What Penske will argue: That the parts were legal and the teams were merely working within the gray area of NASCAR’s rulebook in order to naturally gain competitive speed. Also, they’ll question how the car could make it through multiple pre-race inspections before being pulled just before the start of the event. There’s been a lot of talk, throughout the garage area, about another team “ratting out” Penske, with most pointing the finger at Hendrick Motorsports (HMS strongly denies any allegations). Don’t expect that to form the bulk of Penske’s argument, though; instead, as Keselowski affirmed this past weekend, they’re likely to ignore it altogether. In the end, it doesn’t matter who points out you shoplifted if you left the store without paying for the product.

Unlike next week, when the severity of the penalties will be the central focus, Penske will look for all the consequences to be wiped out.

What history tells us: It’s not good for Penske. Even Hendrick Motorsports’ 2012 appeal, which was ultimately drastically reduced for Jimmie Johnson and Company, wasn’t affected until it got to National Stock Car Racing Commissioner John Middlebrook.

Of 146 initial appeals, from 1999 to the present day, 102 of them have been upheld by the three-man panel: a rate of 70%. Last season, four such penalties made it to the NASCAR appeals process, combined in the Cup, Nationwide, and Camping World Truck Series. In essence, all of them were, at first, upheld; only a fine, for Norm Benning’s No. 57, was reduced by $4,000. (Of second appeals heard by Middlebrook, the outcome has been different; he has reduced the consequences on all but one or two.)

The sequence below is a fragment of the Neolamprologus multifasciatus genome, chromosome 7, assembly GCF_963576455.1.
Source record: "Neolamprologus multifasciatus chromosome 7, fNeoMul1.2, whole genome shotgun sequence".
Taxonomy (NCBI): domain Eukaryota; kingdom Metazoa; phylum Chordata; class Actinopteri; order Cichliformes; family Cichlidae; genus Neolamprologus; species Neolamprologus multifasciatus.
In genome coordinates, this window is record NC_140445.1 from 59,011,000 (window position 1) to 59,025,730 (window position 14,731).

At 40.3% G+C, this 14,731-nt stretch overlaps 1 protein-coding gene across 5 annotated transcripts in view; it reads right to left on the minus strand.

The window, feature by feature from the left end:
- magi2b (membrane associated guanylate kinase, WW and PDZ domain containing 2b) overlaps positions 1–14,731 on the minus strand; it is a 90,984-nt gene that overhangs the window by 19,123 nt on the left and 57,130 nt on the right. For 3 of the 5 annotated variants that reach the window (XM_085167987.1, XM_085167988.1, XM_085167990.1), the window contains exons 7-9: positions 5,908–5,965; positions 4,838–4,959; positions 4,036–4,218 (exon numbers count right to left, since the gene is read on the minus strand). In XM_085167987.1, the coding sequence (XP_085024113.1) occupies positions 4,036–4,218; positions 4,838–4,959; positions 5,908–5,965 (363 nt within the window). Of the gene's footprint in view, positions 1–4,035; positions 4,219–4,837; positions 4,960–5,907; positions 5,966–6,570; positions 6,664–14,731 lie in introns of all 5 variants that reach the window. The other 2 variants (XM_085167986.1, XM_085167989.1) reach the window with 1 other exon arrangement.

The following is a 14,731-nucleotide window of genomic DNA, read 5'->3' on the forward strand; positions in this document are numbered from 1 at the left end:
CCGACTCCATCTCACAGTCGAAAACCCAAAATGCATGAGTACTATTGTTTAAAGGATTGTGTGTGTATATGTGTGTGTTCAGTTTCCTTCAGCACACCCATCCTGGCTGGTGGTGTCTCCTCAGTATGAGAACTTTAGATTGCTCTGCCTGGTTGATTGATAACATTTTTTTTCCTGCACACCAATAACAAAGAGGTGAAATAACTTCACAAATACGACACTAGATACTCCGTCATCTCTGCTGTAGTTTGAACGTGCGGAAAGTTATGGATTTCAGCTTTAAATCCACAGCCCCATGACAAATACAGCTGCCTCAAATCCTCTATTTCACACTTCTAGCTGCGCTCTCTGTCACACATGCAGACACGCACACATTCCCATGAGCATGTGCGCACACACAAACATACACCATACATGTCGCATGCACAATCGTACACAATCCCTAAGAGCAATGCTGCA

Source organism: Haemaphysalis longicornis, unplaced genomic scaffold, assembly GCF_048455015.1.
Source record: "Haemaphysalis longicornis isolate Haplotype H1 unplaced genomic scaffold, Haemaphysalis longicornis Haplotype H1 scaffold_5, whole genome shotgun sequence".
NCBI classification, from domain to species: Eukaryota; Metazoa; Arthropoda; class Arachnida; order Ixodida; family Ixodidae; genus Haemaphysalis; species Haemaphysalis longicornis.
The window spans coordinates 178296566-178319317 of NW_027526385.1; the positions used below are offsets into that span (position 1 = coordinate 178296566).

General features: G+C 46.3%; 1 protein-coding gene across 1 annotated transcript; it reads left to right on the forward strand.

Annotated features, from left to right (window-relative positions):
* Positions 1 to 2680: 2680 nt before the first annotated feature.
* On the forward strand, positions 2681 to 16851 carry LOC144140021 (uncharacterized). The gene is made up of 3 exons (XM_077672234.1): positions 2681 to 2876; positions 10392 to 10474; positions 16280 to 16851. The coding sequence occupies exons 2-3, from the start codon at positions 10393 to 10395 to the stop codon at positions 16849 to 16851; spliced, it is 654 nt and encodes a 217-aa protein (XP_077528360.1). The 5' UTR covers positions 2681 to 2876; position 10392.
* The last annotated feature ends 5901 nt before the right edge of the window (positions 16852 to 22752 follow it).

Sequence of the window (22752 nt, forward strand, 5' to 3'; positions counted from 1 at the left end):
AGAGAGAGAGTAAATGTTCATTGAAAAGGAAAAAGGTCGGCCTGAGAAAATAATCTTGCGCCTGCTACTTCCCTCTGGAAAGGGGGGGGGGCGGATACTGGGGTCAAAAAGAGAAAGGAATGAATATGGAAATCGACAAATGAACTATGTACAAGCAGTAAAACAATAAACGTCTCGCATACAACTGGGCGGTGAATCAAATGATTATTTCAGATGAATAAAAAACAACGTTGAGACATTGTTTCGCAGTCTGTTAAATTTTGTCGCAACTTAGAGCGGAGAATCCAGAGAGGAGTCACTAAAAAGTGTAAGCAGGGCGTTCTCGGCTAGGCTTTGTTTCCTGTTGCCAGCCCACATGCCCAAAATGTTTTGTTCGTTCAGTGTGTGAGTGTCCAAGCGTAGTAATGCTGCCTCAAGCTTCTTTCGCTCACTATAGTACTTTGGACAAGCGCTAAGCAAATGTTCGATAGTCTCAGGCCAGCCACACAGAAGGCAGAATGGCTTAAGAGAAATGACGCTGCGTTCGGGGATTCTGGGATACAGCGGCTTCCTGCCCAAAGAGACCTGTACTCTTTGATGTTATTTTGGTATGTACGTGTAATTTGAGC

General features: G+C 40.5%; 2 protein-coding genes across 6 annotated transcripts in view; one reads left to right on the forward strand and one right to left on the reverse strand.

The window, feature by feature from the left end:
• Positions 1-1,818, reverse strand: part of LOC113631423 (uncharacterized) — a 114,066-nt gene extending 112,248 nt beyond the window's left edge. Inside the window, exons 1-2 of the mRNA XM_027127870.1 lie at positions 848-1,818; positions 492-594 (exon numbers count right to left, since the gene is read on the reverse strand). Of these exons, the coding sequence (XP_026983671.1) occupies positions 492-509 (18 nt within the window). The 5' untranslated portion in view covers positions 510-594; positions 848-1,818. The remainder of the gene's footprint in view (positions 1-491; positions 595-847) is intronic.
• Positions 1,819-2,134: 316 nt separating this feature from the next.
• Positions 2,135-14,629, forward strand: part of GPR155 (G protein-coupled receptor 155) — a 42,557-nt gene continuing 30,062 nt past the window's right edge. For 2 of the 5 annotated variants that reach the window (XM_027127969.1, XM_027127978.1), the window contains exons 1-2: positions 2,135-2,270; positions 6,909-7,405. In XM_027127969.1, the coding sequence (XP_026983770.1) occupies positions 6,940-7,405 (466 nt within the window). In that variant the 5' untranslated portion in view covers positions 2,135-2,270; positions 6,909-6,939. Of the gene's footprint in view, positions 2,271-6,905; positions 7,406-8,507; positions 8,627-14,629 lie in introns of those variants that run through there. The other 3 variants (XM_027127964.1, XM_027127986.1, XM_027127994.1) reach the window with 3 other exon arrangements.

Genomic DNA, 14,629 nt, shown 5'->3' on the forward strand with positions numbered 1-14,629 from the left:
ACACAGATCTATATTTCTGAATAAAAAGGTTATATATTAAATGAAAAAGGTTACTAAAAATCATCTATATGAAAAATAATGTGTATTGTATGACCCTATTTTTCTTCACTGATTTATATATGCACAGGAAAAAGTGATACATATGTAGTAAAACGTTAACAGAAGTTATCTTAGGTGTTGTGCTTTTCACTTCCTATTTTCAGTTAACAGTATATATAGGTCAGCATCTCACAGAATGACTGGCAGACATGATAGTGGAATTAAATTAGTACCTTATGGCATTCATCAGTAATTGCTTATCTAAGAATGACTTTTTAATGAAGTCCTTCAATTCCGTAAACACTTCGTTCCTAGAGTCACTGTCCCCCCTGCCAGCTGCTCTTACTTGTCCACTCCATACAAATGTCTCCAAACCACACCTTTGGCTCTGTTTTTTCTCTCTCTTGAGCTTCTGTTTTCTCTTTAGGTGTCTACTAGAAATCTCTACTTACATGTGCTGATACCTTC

Perhaps the only portion of the penalty that tilts Penske Racing’s way is how we’ve never seen fines and suspensions of this magnitude. At no time in NASCAR’s recent history have we seen so many put out to pasture at once; the removal of seven potential crew chiefs amongst two cars leaves Penske with a “bare bones” effort to replace them atop the pit box. That type of severity, which breaks precedent from other “gray area” rulings in recent years, will make it tougher for NASCAR to state their case as to why so many have to sit out.

What if NASCAR loses? The process is complete.

What if Penske is dissatisfied? They have the right to appeal again, to National Stock Car Racing Commissioner John Middlebrook. Until then, none of the suspensions would take effect, although the 25-point deductions for both driver and crew will remain.

What Will Happen? My gut tells me there’s no way the penalties themselves get rescinded on a final appeal. However, I can certainly see some of the suspensions for the team engineers, along with team manager Travis Geisler getting reduced. It’s hard to find a precedent for this type of situation considering in every other recent scenario of breaking the rules no engineer was ever docked for six weeks. It’s typically the crew chief and car chief, max and that’s what I expect to see here.

The key to a final appeal will be what Middlebrook does, considering what happened with Johnson the season before. So tomorrow will be little more than a drama builder for a big decision that will likely land in the hands of the Commissioner.

Connect with Tom!

Contact Tom Bowles

About the author

The author of Bowles-Eye View (Mondays) and Did You Notice? (Wednesdays) Tom spends his time overseeing Frontstretch’s 30 staff members as its majority owner. Based in Philadelphia, Bowles is a two-time Emmy winner in NASCAR television and has worked in racing production with FOX, TNT, and ESPN while appearing on-air for SIRIUS XM Radio and FOX Sports 1's former show, the Crowd Goes Wild.